After President Samia Suluhu Hassan recent pragmatic directive on cryptocurrencies, crypto economy experts have spelt out several reasons why she might be pushing for official bitcoin mining and formal adoption of other digital assets.
To them, the motivation for the sixth phase government to start planning for embracement of digital money has much to do with remittances and taming unemployment.
Bitcoin enthusiasts also say that since cryptos involve US dollar-denominated investments formalisation of digital currencies in the country may help to generate and increase foreign exchange circulation in the economy.
However, a key aspect the proponents of decentralised banking systems have not pointed out on the merits of Tanzania officially going crypto is the ability of
Vocal advocates of using digital assets to promote financial inclusion include the World Economic Forum (WEF), which says that blockchain technology and the cryptocurrencies that use it are helping to create open and democratic financial systems.
“Unfortunately,” it explains in a write-up titled: Cryptocurrencies Can Enable Financial Inclusion, “many people remain sceptical due to widely circulated myths and misconceptions.”
WEF has it that the crypto economy is leading to the development of an alternative financial and technological infrastructure that is global, open source, and accessible to all who have access to the internet, regardless of nationality, ethnicity, race, gender, and socio-economic class.
“The mainstream narrative on cryptocurrencies has typically addressed the speculative and risky nature of this new investable asset class, its uses in cybercrime and the dark web, the negative ESG (environmental, social, and governance) impacts of mining, and in some cases the victimization of uninformed consumers,” the international NGO points out.
“However, perhaps not enough is said or written about how this new hotbed of global and open financial experimentation in the crypto economy is resulting in tangible, programmable, and modular technologies focused on value store, peer-to-peer micropayments, lending, margin/collateralization, market making, and price discovery,” it explains.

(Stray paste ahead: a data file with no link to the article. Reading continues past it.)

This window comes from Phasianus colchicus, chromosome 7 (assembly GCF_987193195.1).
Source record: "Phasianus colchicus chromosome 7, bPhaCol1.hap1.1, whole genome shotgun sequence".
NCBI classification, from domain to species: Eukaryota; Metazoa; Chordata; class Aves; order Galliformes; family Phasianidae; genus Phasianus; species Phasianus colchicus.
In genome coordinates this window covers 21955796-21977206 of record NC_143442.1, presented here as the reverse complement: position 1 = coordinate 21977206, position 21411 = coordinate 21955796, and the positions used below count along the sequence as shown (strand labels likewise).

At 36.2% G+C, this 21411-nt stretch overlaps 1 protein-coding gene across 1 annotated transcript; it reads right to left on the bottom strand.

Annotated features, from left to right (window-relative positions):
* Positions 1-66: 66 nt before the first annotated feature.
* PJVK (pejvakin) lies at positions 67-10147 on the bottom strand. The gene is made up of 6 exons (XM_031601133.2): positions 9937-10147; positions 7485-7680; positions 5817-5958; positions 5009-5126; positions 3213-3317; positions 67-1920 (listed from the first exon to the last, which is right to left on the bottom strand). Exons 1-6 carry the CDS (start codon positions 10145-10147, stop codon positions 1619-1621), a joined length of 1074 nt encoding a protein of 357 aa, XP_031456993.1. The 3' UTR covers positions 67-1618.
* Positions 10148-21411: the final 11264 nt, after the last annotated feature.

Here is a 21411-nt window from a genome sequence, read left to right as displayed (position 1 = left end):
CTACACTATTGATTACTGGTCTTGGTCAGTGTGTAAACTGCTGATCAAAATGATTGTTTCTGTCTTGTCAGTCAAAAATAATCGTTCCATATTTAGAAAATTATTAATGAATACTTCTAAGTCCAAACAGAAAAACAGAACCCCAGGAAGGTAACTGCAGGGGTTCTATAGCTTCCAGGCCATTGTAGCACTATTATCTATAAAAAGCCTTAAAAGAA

“Today, these automated technologies are being tested in real life by millions of people with billions of dollars that could potentially evolve and lead to the broader global financial inclusiveness of billions of under- and unbanked people tomorrow through simple to set-up and low cost automated financial services at scale,” WEF further argues.
President Samia Suluhu Hassan
On June 13, President Samia became the first African head of state to acknowledge openly the acceptance of cryptocurrency. Speaking in Mwanza, she directed the Bank of Tanzania (BoT) to prepare for cryptocurrency, saying the age of crypto and blockchain was dawning as she urged the country to pave the way for change.
The central bank was told to start making the necessary preparations so as not to be caught off guard as global attitudes towards banking take a new direction with cryptocurrencies showing all signs of becoming the future of finance.
Highlighting the lack of crypto adoption and development in the East African region, President Samia stated: “We have witnessed the emergence of a new journey through the internet.
“Throughout the region, including Tanzania, they have not accepted or started using these routes. My call to the central bank is that you should start working on that development. BoT should be ready for the changes and not be caught unprepared.”
Coming a few days after El Salvador became the first country to adopt bitcoin as legal tender, her pragmatic crypto stance and directive to the central bank is said to have been prompted by the following reasons.
Firstly is the fact that the world continues to evolve with innovation around payments and financial transactions. Then there is the issue of bolstering diaspora remittances into the country through cryptocurrency.